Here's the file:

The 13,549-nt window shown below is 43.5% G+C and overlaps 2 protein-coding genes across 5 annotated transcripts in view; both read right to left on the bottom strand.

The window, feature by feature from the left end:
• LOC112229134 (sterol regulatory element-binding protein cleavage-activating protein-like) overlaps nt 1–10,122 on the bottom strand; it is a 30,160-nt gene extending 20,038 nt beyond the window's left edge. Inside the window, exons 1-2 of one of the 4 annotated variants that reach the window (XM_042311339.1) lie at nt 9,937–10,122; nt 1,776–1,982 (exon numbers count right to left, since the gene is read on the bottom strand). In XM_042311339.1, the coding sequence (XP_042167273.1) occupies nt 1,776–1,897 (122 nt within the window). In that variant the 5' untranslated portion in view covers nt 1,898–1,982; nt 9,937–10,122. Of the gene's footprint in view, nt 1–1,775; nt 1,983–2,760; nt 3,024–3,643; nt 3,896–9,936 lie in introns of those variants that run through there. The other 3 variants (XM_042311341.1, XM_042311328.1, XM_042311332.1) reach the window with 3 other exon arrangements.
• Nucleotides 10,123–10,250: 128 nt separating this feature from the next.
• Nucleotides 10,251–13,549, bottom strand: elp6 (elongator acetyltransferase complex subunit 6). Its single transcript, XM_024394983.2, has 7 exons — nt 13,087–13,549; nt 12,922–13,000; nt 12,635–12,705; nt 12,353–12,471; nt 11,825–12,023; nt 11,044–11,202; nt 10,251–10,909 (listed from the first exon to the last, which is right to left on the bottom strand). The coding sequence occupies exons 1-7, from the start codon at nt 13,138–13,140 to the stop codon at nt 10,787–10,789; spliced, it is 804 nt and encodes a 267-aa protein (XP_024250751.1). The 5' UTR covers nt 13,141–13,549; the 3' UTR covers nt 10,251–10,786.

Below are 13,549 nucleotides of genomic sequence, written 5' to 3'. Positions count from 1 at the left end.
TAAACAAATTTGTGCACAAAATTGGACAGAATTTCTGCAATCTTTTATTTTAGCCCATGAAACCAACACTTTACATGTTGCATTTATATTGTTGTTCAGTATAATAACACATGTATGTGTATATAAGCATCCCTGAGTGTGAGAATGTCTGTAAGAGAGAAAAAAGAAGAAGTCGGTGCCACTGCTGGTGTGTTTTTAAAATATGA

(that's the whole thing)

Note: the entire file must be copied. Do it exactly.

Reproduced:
The 13,549-nt window shown below is 43.5% G+C and overlaps 2 protein-coding genes across 5 annotated transcripts in view; both read right to left on the bottom strand.

The window, feature by feature from the left end:
• LOC112229134 (sterol regulatory element-binding protein cleavage-activating protein-like) overlaps nt 1–10,122 on the bottom strand; it is a 30,160-nt gene extending 20,038 nt beyond the window's left edge. Inside the window, exons 1-2 of one of the 4 annotated variants that reach the window (XM_042311339.1) lie at nt 9,937–10,122; nt 1,776–1,982 (exon numbers count right to left, since the gene is read on the bottom strand). In XM_042311339.1, the coding sequence (XP_042167273.1) occupies nt 1,776–1,897 (122 nt within the window). In that variant the 5' untranslated portion in view covers nt 1,898–1,982; nt 9,937–10,122. Of the gene's footprint in view, nt 1–1,775; nt 1,983–2,760; nt 3,024–3,643; nt 3,896–9,936 lie in introns of those variants that run through there. The other 3 variants (XM_042311341.1, XM_042311328.1, XM_042311332.1) reach the window with 3 other exon arrangements.
• Nucleotides 10,123–10,250: 128 nt separating this feature from the next.
• Nucleotides 10,251–13,549, bottom strand: elp6 (elongator acetyltransferase complex subunit 6). Its single transcript, XM_024394983.2, has 7 exons — nt 13,087–13,549; nt 12,922–13,000; nt 12,635–12,705; nt 12,353–12,471; nt 11,825–12,023; nt 11,044–11,202; nt 10,251–10,909 (listed from the first exon to the last, which is right to left on the bottom strand). The coding sequence occupies exons 1-7, from the start codon at nt 13,138–13,140 to the stop codon at nt 10,787–10,789; spliced, it is 804 nt and encodes a 267-aa protein (XP_024250751.1). The 5' UTR covers nt 13,141–13,549; the 3' UTR covers nt 10,251–10,786.

Below are 13,549 nucleotides of genomic sequence, written 5' to 3'. Positions count from 1 at the left end.
TAAACAAATTTGTGCACAAAATTGGACAGAATTTCTGCAATCTTTTATTTTAGCCCATGAAACCAACACTTTACATGTTGCATTTATATTGTTGTTCAGTATAATAACACATGTATGTGTATATAAGCATCCCTGAGTGTGAGAATGTCTGTAAGAGAGAAAAAAGAAGAAGTCGGTGCCACTGCTGGTGTGTTTTTAAAATATGA